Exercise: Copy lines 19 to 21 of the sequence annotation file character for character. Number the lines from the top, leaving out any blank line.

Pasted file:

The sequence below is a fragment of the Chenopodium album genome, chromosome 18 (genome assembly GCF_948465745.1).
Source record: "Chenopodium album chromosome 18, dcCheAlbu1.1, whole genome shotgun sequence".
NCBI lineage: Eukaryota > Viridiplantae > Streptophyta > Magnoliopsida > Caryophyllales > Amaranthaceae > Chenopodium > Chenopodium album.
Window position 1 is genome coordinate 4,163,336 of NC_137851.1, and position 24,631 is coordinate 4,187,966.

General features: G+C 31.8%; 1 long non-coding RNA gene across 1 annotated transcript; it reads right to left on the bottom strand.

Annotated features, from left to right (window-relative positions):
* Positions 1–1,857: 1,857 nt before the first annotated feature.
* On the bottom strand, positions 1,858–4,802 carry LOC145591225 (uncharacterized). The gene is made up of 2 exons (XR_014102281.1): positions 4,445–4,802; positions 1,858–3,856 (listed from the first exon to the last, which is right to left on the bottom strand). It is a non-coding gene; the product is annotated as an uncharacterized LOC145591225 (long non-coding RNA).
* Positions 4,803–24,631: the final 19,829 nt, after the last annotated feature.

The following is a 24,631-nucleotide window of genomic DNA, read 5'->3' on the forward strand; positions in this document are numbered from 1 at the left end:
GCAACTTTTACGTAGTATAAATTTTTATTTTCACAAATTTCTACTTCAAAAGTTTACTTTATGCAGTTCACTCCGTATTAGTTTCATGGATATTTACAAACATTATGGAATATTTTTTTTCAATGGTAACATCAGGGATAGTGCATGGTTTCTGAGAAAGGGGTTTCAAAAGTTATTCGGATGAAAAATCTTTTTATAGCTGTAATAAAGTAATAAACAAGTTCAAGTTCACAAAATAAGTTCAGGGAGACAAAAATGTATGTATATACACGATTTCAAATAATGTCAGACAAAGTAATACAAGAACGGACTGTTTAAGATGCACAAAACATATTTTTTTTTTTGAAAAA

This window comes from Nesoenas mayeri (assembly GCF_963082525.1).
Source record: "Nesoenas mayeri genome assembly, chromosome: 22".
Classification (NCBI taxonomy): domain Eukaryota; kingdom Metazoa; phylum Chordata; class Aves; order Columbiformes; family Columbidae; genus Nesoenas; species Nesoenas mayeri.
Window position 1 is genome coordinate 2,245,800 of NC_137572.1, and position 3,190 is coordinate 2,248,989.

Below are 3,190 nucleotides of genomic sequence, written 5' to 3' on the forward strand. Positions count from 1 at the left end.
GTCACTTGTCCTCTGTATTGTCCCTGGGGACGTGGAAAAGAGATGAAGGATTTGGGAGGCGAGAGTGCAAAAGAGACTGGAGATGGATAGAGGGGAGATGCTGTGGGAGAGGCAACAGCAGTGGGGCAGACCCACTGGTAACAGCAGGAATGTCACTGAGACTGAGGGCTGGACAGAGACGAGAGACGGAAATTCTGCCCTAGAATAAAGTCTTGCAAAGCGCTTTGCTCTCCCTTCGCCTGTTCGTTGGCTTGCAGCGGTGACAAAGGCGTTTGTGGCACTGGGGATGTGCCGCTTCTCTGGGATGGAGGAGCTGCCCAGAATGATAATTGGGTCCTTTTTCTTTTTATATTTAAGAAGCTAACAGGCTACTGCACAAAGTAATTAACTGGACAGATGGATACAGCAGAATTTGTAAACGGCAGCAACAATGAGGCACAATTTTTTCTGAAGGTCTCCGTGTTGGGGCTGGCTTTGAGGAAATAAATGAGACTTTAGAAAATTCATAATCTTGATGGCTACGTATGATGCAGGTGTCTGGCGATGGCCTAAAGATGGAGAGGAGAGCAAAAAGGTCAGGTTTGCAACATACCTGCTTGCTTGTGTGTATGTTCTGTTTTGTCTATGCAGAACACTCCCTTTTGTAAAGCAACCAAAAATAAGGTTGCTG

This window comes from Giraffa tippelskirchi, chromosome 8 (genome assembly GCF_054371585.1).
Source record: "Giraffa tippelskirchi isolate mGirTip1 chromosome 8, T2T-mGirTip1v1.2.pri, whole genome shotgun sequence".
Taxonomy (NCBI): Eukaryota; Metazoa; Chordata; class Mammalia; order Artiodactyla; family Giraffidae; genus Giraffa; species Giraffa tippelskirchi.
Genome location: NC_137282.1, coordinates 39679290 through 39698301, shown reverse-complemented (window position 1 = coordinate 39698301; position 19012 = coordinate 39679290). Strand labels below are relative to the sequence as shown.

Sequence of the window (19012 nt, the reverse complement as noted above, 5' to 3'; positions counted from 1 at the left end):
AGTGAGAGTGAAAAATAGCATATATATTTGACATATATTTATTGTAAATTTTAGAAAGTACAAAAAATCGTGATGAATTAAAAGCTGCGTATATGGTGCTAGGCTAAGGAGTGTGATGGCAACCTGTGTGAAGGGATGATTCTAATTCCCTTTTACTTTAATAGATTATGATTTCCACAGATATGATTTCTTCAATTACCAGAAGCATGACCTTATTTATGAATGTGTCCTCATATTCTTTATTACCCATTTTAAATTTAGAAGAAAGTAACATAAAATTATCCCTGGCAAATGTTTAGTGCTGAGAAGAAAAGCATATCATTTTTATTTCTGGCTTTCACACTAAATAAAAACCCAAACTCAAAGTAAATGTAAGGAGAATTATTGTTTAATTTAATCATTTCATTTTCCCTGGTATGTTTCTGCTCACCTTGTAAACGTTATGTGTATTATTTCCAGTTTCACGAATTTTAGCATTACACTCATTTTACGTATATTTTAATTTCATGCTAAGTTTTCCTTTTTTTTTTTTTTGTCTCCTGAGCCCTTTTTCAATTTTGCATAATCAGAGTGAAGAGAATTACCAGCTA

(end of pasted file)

Source record: "Giraffa tippelskirchi isolate mGirTip1 chromosome 8, T2T-mGirTip1v1.2.pri, whole genome shotgun sequence".
Taxonomy (NCBI): Eukaryota; Metazoa; Chordata; class Mammalia; order Artiodactyla; family Giraffidae; genus Giraffa; species Giraffa tippelskirchi.
Genome location: NC_137282.1, coordinates 39679290 through 39698301, shown reverse-complemented (window position 1 = coordinate 39698301; position 19012 = coordinate 39679290). Strand labels below are relative to the sequence as shown.